The University of Oklahoma’s Fred Jones Jr. Museum of Art is well known for being a magnificent repository of artistic achievement.
Its collection of paintings, drawings and sculpture is arguably the best in the state and among the finest regionally.
Lesser well-known to many Norman residents is that virtually every other OU building has a multitude of fine art pieces gracing their walls and hallways. A survey of these demonstrates just how rich the cultural collection here is.
Bizzell Memorial Library may have the largest grouping of art, remarkable architecture features and ephemera of any of the buildings aside from The Fred.
Comic books in glass cases were an unexpected discovery earlier this year. Copies of Wonder Woman going back well into the last century were on display.
“From Tragedy to Triumph” is the title of an exhibition documenting the 1921 Tulsa massacre of African-Americans. The focus is on telling survivors’ stories with audio tapes and vintage photographs. Included is a smaller depiction of a Black Wall Street mural that exists is Tulsa.
Throughout Bizzell there are scores of framed drawings on walls by Native American artists including Quincy Tahoma (1921-1956), Beverly Blacksheep and Mars Biggoose. Many are from the James T. Bialac collection on loan from The Fred. The generous Arizona attorney has donated much of his private art holdings to OU over the years.
Unanticipated were Stars of David inset on handmade solid oak chair backs in the library’s Zarrow Reading Room. It’s an elegant space with leather couches, antique Iranian carpet and woven Navaho wall hanging. The quiet nook honors Jewish OU benefactors and brothers Henry and Jack Zarrow of Tulsa.
Among Bizzell’s most remarkable features is the Peggy V. Helmerich Great Reading Room. Visiting the enormous second-floor area with its 14 full-length southern exposure windows, 23 lamps hanging from the ceiling and bookcases lining all four walls is an inspiring experience.
It holds dozens of heavy wooden tables and chairs that could comfortably seat a regiment. Typically there are four or five OU students occupying the space. Remove the tables and chairs, and Peggy’s big room could host a jousting tournament.
Hard bound copies of graduate student theses pack the bookcases. A randomly selected one was “The Housing Problem in Egypt and the Applicability of Industrialized Building Systems to Egypt” by Master of Architecture candidate Ossama Ahmed Abdou circa 1981.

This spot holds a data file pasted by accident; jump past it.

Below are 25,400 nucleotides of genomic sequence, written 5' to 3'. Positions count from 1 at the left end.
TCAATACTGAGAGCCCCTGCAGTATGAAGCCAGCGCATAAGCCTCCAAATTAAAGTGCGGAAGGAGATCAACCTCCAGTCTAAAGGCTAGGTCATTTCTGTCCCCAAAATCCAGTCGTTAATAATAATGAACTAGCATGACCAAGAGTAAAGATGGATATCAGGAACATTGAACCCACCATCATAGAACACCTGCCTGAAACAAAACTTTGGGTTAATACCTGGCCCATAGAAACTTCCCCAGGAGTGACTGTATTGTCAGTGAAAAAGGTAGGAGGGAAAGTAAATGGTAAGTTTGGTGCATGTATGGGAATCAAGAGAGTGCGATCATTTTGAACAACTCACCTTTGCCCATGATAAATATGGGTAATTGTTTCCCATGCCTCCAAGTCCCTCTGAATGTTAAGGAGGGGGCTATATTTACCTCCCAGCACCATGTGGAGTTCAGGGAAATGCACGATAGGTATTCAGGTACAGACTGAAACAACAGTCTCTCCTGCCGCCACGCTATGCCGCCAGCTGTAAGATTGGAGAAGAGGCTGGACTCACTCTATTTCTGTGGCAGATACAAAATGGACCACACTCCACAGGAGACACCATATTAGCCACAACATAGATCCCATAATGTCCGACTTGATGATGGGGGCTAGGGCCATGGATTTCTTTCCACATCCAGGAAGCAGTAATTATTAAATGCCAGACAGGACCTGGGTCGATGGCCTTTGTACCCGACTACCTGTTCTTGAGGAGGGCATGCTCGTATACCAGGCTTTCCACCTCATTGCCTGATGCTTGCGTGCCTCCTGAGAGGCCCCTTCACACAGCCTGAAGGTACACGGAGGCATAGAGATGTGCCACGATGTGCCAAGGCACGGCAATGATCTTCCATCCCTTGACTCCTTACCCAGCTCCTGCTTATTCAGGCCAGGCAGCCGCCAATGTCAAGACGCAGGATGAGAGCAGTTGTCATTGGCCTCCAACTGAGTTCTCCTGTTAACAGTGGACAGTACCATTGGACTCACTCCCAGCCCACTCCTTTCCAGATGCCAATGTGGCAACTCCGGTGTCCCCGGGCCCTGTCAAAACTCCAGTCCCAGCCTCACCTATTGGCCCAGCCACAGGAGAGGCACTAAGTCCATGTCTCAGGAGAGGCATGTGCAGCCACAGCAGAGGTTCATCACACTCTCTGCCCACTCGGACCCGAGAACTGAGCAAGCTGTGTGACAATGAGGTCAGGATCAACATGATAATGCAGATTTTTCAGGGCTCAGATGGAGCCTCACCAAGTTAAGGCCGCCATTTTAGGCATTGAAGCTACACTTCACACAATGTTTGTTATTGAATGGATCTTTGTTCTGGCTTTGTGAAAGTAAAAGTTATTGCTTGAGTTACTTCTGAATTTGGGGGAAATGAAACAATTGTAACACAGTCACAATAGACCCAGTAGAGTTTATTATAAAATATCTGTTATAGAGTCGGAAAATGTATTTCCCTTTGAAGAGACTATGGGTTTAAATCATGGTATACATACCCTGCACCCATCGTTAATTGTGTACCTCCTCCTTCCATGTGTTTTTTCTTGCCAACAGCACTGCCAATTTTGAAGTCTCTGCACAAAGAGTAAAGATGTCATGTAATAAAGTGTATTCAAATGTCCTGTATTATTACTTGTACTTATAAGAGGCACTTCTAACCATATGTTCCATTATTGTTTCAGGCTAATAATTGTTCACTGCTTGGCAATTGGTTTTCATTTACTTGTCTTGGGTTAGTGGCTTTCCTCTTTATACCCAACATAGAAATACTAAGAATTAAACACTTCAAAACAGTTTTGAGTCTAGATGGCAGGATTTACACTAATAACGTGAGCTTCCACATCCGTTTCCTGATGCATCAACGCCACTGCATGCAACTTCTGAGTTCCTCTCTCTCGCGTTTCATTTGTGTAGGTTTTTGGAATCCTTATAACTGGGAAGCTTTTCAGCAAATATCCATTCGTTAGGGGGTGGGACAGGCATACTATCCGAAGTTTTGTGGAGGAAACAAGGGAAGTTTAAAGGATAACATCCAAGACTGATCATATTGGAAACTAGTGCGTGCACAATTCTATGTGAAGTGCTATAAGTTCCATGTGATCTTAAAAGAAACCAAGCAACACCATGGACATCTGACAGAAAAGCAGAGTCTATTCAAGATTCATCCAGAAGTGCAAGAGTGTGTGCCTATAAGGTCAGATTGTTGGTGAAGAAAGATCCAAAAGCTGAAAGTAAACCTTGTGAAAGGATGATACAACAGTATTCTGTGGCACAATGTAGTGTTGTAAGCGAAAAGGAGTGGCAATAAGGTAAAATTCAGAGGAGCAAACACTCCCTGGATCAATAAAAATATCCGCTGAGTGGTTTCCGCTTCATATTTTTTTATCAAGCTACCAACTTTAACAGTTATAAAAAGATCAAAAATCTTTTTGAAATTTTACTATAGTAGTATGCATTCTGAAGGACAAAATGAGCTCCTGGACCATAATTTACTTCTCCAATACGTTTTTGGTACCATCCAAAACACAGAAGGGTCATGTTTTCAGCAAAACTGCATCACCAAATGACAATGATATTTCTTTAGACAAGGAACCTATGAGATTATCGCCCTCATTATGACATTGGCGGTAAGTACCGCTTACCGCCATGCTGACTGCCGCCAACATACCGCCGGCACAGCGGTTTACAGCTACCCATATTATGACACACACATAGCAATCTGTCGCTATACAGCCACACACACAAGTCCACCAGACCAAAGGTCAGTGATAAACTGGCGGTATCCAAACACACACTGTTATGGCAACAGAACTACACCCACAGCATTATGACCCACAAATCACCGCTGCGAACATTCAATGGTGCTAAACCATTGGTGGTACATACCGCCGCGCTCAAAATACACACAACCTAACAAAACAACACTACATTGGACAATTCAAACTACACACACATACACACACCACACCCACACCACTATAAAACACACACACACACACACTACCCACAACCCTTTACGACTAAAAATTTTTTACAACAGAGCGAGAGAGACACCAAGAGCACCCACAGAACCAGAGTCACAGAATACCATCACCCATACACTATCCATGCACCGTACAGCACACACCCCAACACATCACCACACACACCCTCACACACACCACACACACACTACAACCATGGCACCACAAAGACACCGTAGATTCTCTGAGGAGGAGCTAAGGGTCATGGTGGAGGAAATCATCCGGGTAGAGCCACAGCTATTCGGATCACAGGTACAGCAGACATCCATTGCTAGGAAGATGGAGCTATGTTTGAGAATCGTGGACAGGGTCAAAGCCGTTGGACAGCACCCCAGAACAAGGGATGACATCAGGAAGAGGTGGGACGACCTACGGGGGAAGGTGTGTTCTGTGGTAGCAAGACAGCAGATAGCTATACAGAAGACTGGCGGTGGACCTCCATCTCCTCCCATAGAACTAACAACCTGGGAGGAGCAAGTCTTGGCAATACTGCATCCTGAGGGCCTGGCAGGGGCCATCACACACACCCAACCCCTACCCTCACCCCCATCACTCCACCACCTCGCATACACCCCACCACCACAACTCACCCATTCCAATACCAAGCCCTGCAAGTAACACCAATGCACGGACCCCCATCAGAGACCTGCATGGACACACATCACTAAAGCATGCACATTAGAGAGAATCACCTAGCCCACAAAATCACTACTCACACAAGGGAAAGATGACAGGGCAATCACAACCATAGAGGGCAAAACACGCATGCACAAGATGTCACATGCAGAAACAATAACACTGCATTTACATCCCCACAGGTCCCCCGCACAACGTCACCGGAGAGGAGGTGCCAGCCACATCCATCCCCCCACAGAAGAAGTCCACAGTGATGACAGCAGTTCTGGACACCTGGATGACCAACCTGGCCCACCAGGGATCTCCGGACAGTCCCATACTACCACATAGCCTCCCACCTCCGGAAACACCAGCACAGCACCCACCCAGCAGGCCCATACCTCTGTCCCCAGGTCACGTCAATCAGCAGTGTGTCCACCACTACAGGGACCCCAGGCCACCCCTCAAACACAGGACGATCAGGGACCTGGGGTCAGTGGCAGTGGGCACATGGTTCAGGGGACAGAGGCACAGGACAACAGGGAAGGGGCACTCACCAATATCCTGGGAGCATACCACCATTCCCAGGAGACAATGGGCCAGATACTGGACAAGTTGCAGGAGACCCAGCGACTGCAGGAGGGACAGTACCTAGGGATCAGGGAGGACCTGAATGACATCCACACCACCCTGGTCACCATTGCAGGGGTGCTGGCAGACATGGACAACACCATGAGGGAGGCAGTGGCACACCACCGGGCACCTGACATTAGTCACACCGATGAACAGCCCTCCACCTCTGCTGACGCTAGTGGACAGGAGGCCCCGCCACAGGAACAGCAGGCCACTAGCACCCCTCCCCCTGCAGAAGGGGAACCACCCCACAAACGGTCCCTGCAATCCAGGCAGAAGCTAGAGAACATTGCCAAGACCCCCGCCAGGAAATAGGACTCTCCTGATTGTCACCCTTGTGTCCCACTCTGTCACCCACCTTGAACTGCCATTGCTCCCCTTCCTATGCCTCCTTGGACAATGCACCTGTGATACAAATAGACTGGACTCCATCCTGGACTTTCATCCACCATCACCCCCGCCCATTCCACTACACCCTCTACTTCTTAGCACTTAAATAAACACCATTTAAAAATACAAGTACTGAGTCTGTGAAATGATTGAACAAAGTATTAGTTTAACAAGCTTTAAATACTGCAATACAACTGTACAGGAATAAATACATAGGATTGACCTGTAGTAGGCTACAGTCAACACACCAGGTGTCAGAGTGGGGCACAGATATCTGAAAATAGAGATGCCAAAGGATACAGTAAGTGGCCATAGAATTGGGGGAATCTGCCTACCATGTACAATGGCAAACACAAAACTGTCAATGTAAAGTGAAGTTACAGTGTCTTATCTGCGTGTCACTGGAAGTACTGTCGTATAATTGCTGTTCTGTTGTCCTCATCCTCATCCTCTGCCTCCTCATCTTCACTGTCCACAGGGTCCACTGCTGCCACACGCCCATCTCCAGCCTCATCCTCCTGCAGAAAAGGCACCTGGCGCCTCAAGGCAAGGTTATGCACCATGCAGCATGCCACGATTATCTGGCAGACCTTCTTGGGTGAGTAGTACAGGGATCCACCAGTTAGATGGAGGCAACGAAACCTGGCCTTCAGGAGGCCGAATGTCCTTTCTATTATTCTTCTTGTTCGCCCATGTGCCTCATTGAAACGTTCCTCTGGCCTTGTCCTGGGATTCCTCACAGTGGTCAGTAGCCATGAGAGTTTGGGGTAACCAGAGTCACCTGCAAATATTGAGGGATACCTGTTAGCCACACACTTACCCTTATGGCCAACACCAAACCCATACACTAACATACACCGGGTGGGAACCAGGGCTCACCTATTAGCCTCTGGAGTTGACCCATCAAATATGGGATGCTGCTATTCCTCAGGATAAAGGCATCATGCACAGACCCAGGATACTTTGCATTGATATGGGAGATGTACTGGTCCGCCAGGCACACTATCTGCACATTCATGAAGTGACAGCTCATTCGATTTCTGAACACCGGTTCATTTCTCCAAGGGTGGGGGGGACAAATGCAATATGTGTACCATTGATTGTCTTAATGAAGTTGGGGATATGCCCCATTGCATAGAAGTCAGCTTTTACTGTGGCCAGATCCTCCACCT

Outside the Great Reading Room is a somberly graceful anteroom. It contains a half dozen masterful oil paintings of personages such as Victor Hugo that were done in the late 1920s by Patricio Gimeno (1864-1940).
A visit to nearby Kaufman Hall, OU’s Language Learning Center, reveals that Gimeno was a professor of Spanish here in the early 20th century — there is a painting hung on a staircase landing of the gentleman holding an artist’s palette of paints. A brass plaque refers to Gimeno as “humanista, caballero, artista e hispanista, professor de espanol, Universidad de Oklahoma 1915-1940.”
Also in the building is what could be considered among the most important works of art at OU outside of The Fred. It’s also on a staircase landing, and is a floor-to-ceiling (8’x15’) mural painted on the wall titled “The Pan-American Family” by Emilio Amero (1901-1976).
The artist was an OU art professor from 1946 to 1967. He was a luminary in the Mexican Modern Art movement and the most famous on the OU art department staff in his day. The 1958 mural depicts Abraham Lincoln with a grouping of youth. The words “With malice toward none, with charity for all” are on an unfurling banner over Abe’s head.
OU Emilio Amero scholar Andrew L. Phelan has stated that the work is the last remaining Amero mural in the world. Phelan is quoted as saying, “‘The Pan-American Family’ might be one of the university’s first intentional acts toward recognizing what it means to be a member of the world community.”
Holmberg Hall, at 103 years old, is a personal trip down memory lane. An adolescent daughter was companion for witnessing an extraordinary poetry reading and art performance by Beat poet and writer Allen Ginsberg in 1993.
In the stately hall’s lobby, there’s a brass bust of American mezzo-soprano opera singer Marilyn Horne. Horne has had a long association and friendship with OU, teaching master classes annually here for decades. Brass is an apt substance to represent the beautiful and exceptionally talented singer.
Several years ago, while waiting for a face-to-face interview, an opportunity to eavesdrop revealed Horne speaking in no uncertain terms to an undergraduate student like a Marine Corps. drill instructor. The tall, strong, male would-be opera singer got his tuition money’s worth that afternoon.
Across W. Boyd Street at Catlett Music Center, there’s a quadriptych of large paintings on the wall overlooking the cavernous lobby. Titled “The Arbuckles” (1998), they’re a quintessentially Oklahoman picture by Norman’s own “Queen of Color” artist Carol Beesley.
She was an OU professor of art from 1973 to 1997. Beesley dedicated the enormous, eye-popping, dreamlike mountain range canvasses to her beloved late husband Michael Hennagin, who was an OU music professor and composer.